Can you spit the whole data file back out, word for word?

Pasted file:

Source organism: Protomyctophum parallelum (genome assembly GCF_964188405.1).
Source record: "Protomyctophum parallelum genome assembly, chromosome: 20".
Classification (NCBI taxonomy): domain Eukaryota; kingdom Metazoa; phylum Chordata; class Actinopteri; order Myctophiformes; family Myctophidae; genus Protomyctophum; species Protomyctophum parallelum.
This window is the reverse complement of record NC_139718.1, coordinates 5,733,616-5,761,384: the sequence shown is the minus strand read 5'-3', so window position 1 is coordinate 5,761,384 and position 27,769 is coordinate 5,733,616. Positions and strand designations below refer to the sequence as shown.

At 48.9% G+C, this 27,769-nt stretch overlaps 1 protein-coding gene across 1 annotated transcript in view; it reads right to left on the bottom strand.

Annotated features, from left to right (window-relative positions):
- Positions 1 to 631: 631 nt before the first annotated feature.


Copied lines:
Source organism: Protomyctophum parallelum (genome assembly GCF_964188405.1).
Source record: "Protomyctophum parallelum genome assembly, chromosome: 20".
Classification (NCBI taxonomy): domain Eukaryota; kingdom Metazoa; phylum Chordata; class Actinopteri; order Myctophiformes; family Myctophidae; genus Protomyctophum; species Protomyctophum parallelum.
This window is the reverse complement of record NC_139718.1, coordinates 5,733,616-5,761,384: the sequence shown is the minus strand read 5'-3', so window position 1 is coordinate 5,761,384 and position 27,769 is coordinate 5,733,616. Positions and strand designations below refer to the sequence as shown.

At 48.9% G+C, this 27,769-nt stretch overlaps 1 protein-coding gene across 1 annotated transcript in view; it reads right to left on the bottom strand.

Annotated features, from left to right (window-relative positions):
- Positions 1 to 631: 631 nt before the first annotated feature.